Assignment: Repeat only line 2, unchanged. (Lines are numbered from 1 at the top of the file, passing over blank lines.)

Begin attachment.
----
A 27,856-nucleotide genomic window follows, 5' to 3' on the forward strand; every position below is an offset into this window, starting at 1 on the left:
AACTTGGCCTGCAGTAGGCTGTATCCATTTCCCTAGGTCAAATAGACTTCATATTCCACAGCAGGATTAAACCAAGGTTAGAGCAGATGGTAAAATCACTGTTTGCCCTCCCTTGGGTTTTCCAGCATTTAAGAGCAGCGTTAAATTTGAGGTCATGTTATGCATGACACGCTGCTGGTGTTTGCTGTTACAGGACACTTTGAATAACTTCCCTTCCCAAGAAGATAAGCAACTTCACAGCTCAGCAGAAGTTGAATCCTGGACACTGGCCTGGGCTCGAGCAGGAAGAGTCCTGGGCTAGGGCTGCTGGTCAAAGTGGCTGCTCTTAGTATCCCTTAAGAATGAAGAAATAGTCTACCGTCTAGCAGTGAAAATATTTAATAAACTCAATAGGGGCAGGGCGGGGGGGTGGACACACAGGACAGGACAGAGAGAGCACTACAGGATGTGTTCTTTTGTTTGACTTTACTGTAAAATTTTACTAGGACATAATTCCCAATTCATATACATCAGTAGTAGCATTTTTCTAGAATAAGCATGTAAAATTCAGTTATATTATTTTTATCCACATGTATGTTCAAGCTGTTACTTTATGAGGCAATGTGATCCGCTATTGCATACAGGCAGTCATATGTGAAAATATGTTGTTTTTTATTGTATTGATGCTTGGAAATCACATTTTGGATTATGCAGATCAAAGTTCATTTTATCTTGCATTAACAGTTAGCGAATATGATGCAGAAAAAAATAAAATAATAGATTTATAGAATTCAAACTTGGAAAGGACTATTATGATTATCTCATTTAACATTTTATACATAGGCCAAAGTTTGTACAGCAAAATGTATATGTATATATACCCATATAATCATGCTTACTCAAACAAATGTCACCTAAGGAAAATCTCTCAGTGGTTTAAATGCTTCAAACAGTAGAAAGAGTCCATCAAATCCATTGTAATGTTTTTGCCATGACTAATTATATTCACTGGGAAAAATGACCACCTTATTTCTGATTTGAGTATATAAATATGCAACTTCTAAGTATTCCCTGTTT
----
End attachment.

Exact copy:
AACTTGGCCTGCAGTAGGCTGTATCCATTTCCCTAGGTCAAATAGACTTCATATTCCACAGCAGGATTAAACCAAGGTTAGAGCAGATGGTAAAATCACTGTTTGCCCTCCCTTGGGTTTTCCAGCATTTAAGAGCAGCGTTAAATTTGAGGTCATGTTATGCATGACACGCTGCTGGTGTTTGCTGTTACAGGACACTTTGAATAACTTCCCTTCCCAAGAAGATAAGCAACTTCACAGCTCAGCAGAAGTTGAATCCTGGACACTGGCCTGGGCTCGAGCAGGAAGAGTCCTGGGCTAGGGCTGCTGGTCAAAGTGGCTGCTCTTAGTATCCCTTAAGAATGAAGAAATAGTCTACCGTCTAGCAGTGAAAATATTTAATAAACTCAATAGGGGCAGGGCGGGGGGGTGGACACACAGGACAGGACAGAGAGAGCACTACAGGATGTGTTCTTTTGTTTGACTTTACTGTAAAATTTTACTAGGACATAATTCCCAATTCATATACATCAGTAGTAGCATTTTTCTAGAATAAGCATGTAAAATTCAGTTATATTATTTTTATCCACATGTATGTTCAAGCTGTTACTTTATGAGGCAATGTGATCCGCTATTGCATACAGGCAGTCATATGTGAAAATATGTTGTTTTTTATTGTATTGATGCTTGGAAATCACATTTTGGATTATGCAGATCAAAGTTCATTTTATCTTGCATTAACAGTTAGCGAATATGATGCAGAAAAAAATAAAATAATAGATTTATAGAATTCAAACTTGGAAAGGACTATTATGATTATCTCATTTAACATTTTATACATAGGCCAAAGTTTGTACAGCAAAATGTATATGTATATATACCCATATAATCATGCTTACTCAAACAAATGTCACCTAAGGAAAATCTCTCAGTGGTTTAAATGCTTCAAACAGTAGAAAGAGTCCATCAAATCCATTGTAATGTTTTTGCCATGACTAATTATATTCACTGGGAAAAATGACCACCTTATTTCTGATTTGAGTATATAAATATGCAACTTCTAAGTATTCCCTGTTT